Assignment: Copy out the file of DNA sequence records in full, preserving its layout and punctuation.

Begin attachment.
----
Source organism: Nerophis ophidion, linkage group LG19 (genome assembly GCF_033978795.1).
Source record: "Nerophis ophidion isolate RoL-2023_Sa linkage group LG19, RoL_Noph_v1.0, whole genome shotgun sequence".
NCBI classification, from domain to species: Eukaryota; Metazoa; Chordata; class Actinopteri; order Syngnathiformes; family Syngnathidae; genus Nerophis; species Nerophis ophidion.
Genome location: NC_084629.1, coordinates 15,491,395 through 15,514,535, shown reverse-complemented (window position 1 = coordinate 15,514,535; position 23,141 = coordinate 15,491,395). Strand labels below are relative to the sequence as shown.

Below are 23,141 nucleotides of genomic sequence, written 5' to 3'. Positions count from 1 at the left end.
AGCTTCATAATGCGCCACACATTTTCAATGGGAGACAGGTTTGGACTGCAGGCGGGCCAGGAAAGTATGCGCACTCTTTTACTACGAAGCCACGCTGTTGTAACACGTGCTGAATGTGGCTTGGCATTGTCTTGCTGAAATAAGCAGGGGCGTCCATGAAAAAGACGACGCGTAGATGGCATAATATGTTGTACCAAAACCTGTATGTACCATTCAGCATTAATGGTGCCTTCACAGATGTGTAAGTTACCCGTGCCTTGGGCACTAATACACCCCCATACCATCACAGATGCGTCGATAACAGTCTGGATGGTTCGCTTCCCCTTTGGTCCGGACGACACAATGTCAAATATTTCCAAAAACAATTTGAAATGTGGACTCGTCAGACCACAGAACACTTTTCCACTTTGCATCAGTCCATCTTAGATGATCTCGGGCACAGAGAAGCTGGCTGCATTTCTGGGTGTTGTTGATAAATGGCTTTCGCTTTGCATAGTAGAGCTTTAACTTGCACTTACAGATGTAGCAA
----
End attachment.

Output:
Source organism: Nerophis ophidion, linkage group LG19 (genome assembly GCF_033978795.1).
Source record: "Nerophis ophidion isolate RoL-2023_Sa linkage group LG19, RoL_Noph_v1.0, whole genome shotgun sequence".
NCBI classification, from domain to species: Eukaryota; Metazoa; Chordata; class Actinopteri; order Syngnathiformes; family Syngnathidae; genus Nerophis; species Nerophis ophidion.
Genome location: NC_084629.1, coordinates 15,491,395 through 15,514,535, shown reverse-complemented (window position 1 = coordinate 15,514,535; position 23,141 = coordinate 15,491,395). Strand labels below are relative to the sequence as shown.

Below are 23,141 nucleotides of genomic sequence, written 5' to 3'. Positions count from 1 at the left end.
AGCTTCATAATGCGCCACACATTTTCAATGGGAGACAGGTTTGGACTGCAGGCGGGCCAGGAAAGTATGCGCACTCTTTTACTACGAAGCCACGCTGTTGTAACACGTGCTGAATGTGGCTTGGCATTGTCTTGCTGAAATAAGCAGGGGCGTCCATGAAAAAGACGACGCGTAGATGGCATAATATGTTGTACCAAAACCTGTATGTACCATTCAGCATTAATGGTGCCTTCACAGATGTGTAAGTTACCCGTGCCTTGGGCACTAATACACCCCCATACCATCACAGATGCGTCGATAACAGTCTGGATGGTTCGCTTCCCCTTTGGTCCGGACGACACAATGTCAAATATTTCCAAAAACAATTTGAAATGTGGACTCGTCAGACCACAGAACACTTTTCCACTTTGCATCAGTCCATCTTAGATGATCTCGGGCACAGAGAAGCTGGCTGCATTTCTGGGTGTTGTTGATAAATGGCTTTCGCTTTGCATAGTAGAGCTTTAACTTGCACTTACAGATGTAGCAA